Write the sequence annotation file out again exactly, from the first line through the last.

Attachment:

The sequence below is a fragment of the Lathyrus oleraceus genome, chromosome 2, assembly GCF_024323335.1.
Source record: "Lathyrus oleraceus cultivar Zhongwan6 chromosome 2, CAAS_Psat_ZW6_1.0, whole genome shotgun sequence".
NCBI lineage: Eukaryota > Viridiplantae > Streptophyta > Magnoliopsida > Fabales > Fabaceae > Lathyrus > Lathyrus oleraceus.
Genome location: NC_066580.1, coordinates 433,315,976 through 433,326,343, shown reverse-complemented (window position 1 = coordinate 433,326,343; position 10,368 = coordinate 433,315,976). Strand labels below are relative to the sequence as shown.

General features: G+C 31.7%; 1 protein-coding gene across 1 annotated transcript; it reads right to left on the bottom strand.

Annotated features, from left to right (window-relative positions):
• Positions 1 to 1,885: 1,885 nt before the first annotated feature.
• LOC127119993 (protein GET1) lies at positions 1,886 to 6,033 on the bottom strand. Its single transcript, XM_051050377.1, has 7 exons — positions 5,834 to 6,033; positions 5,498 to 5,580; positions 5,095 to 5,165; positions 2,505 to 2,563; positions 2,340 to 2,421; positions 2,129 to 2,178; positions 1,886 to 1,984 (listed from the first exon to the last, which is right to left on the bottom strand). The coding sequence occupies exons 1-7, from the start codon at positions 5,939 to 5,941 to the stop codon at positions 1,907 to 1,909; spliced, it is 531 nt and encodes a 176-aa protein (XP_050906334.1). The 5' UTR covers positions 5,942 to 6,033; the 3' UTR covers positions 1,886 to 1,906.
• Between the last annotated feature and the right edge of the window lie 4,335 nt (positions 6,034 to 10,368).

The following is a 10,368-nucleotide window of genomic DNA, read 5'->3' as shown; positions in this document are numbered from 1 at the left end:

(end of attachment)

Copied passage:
The sequence below is a fragment of the Lathyrus oleraceus genome, chromosome 2, assembly GCF_024323335.1.
Source record: "Lathyrus oleraceus cultivar Zhongwan6 chromosome 2, CAAS_Psat_ZW6_1.0, whole genome shotgun sequence".
NCBI lineage: Eukaryota > Viridiplantae > Streptophyta > Magnoliopsida > Fabales > Fabaceae > Lathyrus > Lathyrus oleraceus.
Genome location: NC_066580.1, coordinates 433,315,976 through 433,326,343, shown reverse-complemented (window position 1 = coordinate 433,326,343; position 10,368 = coordinate 433,315,976). Strand labels below are relative to the sequence as shown.

General features: G+C 31.7%; 1 protein-coding gene across 1 annotated transcript; it reads right to left on the bottom strand.

Annotated features, from left to right (window-relative positions):
• Positions 1 to 1,885: 1,885 nt before the first annotated feature.
• LOC127119993 (protein GET1) lies at positions 1,886 to 6,033 on the bottom strand. Its single transcript, XM_051050377.1, has 7 exons — positions 5,834 to 6,033; positions 5,498 to 5,580; positions 5,095 to 5,165; positions 2,505 to 2,563; positions 2,340 to 2,421; positions 2,129 to 2,178; positions 1,886 to 1,984 (listed from the first exon to the last, which is right to left on the bottom strand). The coding sequence occupies exons 1-7, from the start codon at positions 5,939 to 5,941 to the stop codon at positions 1,907 to 1,909; spliced, it is 531 nt and encodes a 176-aa protein (XP_050906334.1). The 5' UTR covers positions 5,942 to 6,033; the 3' UTR covers positions 1,886 to 1,906.
• Between the last annotated feature and the right edge of the window lie 4,335 nt (positions 6,034 to 10,368).

The following is a 10,368-nucleotide window of genomic DNA, read 5'->3' as shown; positions in this document are numbered from 1 at the left end: